However, I don’t expect NZ to completely collapse like a cheap tent. Rather, I expect someone to start a review of how Kim Dotcom got resident status in the country, and possibly for that status to be revoked, such that the attempts to block extradition from NZ will become meanigless as he gets shuffled out the door, no longer a legal resident.

NZ has too much on the table to stand there and try to protect a guy who is pretty much using them as a doormat.

Chargone (profile) says:

Re: Re: Re:

‘course, then the current government runs into issues with the fact that they gave him residency in the first place (which had people pissed off because the process involved was even introduced) which has only been NOT blowing up in their face utterly because he’s subsequently become something of a public figure with popular support.

actually, Key and his mates have managed to walk themselves into a situation where our network is screwed if they go against china, the US is pissed and our security Maybe compromised if they don’t (except it’s Already compromised by US interests, so who cares?), the US and hollywood is pissed if they decide to come clean on the Dotcom thing, and the public is pissed AND they’ve broken the law all over the place if they don’t… (and there’s more things than That that put them between public outrage and US and/or Chinese interests, incidentally… not to mention the places where their own Policy causes paradoxes with internal issues…)

wandered themselves right into a nice little corner between a rock, a hard place, the devil and the deep blue sea. hehe.

‘course, they’re politicians, so the odds of it biting them anything like as hard as it should are low, but still.

Anonymous Coward says:

Re: Re: Re:2 Re:

The word is ‘loses’, you ignorant freetard.

You, you there: your morals are loose. You are a loser.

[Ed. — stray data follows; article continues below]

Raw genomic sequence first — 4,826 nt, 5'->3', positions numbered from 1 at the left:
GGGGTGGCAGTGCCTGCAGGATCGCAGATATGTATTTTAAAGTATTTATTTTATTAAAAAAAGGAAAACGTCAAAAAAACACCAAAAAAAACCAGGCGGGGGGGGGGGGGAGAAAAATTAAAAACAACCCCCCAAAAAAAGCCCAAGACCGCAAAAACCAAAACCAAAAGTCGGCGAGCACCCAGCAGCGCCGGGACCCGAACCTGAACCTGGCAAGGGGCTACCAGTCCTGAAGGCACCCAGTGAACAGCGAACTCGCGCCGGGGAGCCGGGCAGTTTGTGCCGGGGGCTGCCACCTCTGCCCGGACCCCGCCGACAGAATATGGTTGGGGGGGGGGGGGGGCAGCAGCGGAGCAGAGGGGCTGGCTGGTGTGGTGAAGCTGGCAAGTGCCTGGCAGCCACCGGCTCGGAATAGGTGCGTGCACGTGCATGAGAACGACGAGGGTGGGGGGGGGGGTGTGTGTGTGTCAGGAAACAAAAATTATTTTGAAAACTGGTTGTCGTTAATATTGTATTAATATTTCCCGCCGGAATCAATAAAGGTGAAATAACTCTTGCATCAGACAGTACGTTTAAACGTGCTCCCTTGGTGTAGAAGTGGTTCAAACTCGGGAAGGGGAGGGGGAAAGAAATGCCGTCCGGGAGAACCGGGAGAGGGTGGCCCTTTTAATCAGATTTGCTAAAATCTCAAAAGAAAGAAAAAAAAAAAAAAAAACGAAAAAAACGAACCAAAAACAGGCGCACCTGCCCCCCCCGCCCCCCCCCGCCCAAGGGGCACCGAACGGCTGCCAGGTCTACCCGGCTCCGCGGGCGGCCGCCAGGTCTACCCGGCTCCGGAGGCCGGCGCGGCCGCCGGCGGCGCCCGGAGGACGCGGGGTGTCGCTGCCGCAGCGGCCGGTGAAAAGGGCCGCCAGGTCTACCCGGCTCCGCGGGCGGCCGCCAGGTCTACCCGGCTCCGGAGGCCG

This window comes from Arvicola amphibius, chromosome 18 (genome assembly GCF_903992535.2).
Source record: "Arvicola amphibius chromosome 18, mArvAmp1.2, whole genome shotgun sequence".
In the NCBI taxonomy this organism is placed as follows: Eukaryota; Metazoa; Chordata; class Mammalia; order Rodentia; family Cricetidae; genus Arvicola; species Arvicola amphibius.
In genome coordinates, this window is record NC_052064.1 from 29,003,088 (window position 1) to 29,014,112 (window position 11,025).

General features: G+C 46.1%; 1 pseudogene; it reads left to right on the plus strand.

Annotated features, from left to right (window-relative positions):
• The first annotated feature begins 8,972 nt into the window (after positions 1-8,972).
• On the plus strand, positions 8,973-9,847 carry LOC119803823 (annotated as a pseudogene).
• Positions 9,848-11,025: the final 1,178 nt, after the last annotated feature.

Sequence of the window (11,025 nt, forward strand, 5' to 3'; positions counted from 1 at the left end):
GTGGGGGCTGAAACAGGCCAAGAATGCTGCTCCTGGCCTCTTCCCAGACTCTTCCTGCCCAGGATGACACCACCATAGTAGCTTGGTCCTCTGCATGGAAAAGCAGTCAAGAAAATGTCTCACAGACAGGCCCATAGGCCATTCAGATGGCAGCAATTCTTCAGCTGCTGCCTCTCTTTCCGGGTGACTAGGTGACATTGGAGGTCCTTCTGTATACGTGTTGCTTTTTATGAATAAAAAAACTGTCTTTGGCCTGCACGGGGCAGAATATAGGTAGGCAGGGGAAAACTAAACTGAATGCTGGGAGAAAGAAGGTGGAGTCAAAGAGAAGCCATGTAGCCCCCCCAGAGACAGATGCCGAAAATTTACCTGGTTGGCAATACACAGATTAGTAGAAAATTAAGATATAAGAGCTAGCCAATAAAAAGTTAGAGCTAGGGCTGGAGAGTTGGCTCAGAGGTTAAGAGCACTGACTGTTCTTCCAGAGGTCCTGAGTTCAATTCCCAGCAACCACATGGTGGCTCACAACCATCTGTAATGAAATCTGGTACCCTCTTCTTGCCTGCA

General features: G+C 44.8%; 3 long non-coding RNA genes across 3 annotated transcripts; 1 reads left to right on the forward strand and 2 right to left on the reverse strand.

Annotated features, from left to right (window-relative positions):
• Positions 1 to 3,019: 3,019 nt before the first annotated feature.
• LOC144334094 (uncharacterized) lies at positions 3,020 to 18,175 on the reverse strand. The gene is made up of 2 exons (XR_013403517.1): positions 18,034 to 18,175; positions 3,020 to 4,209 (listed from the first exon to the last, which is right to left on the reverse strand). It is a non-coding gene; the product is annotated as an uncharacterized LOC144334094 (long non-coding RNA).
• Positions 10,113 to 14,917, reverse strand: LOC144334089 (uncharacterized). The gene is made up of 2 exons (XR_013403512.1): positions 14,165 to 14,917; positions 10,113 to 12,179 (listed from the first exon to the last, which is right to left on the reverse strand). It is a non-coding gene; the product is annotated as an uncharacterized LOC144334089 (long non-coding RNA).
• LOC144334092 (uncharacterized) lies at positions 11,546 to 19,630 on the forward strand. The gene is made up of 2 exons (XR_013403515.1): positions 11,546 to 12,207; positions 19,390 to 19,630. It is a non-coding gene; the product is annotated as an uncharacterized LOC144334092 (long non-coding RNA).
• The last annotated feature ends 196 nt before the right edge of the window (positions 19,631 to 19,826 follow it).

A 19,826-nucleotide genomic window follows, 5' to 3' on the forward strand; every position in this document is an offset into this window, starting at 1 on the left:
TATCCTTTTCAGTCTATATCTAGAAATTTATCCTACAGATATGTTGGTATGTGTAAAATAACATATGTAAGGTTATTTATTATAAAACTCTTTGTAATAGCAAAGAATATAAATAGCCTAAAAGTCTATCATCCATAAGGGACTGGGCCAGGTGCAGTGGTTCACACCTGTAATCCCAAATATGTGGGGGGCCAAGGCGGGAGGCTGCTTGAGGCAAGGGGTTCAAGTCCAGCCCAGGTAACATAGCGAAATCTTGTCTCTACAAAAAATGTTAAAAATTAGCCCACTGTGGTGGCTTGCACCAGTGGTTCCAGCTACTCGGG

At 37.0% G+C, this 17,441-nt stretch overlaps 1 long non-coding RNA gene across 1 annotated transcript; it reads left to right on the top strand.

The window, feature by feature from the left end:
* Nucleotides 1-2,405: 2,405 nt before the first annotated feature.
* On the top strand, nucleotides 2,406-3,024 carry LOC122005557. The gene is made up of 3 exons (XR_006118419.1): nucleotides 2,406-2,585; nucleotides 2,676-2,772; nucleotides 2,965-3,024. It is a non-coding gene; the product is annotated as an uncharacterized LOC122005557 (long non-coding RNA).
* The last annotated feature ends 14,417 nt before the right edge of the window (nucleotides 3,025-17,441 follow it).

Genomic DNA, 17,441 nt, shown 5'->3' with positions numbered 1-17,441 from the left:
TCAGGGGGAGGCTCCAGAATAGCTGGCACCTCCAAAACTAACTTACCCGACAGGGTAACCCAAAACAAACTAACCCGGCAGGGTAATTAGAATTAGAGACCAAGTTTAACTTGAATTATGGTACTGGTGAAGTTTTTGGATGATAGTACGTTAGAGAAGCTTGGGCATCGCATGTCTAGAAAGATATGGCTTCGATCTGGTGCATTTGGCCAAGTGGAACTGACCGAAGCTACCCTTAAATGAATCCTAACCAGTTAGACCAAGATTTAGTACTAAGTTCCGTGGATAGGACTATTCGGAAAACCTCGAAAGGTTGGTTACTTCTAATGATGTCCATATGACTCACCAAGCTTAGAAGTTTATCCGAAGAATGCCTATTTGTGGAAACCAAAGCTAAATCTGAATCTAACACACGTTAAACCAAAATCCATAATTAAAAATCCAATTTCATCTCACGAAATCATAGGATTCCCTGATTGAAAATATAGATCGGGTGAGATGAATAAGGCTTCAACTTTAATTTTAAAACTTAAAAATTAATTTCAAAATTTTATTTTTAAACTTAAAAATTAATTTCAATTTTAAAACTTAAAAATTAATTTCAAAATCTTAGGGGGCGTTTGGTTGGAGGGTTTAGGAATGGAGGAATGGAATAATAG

See the difference?

Good, fantastic.

Now please go die in a fire.

Mike Masnick just hates it when copyright law is enforced.

And look at the IQ of his fellow kool-aid drinking zealots. Oof

Anonymous Coward says:

Re: Re: Re:

It’s not KDC’s resitence status that protects him from extradition…he has no links to the US, and would have a right to xactly the same legal defences as a non-resident (as indeed some of his co-accused are). And the idea that the NZ econom depends on a few film poductions is preposterous. It’s a very small percenage of GDP, and certainly not what you’d call a sustainable industry. The NZ gvmt would do better to suport a local innovative tech secor.

Anonymous Coward says:

Re: Re: Re:

@ #4

what has Dotcom done to warrant having his NZ resident status revoked? i would think that if that were to happen now, especially after the Prime Minister has personally (although i suspect hollowly) apologized to him, it would make Keys look a right plum and give him serious shit in Parliament!

Anonymous Coward says:

Re: Re: Re:2 Re:

No it was not -he did not deveive anyone in his application, and it was officially approved. The previous convicitons had long since been eradicated from the German penal register and someone in the NZ bureaucracy decided they were not relevant. You may disagree with this decision, but everything was out in the open.

Anonymous Coward says:

Re: Re: Re: Re:

yes, but that’s a follow on process which has already happened. Z is a tourist destinaton cause fils like Lo fo the Rings, Hobbit etc made it so..but that’s already the case, and no longer relies on movies to make NZ known. NZ now is already known as a beautiful place, and people ravel there becase other people did and told them about it.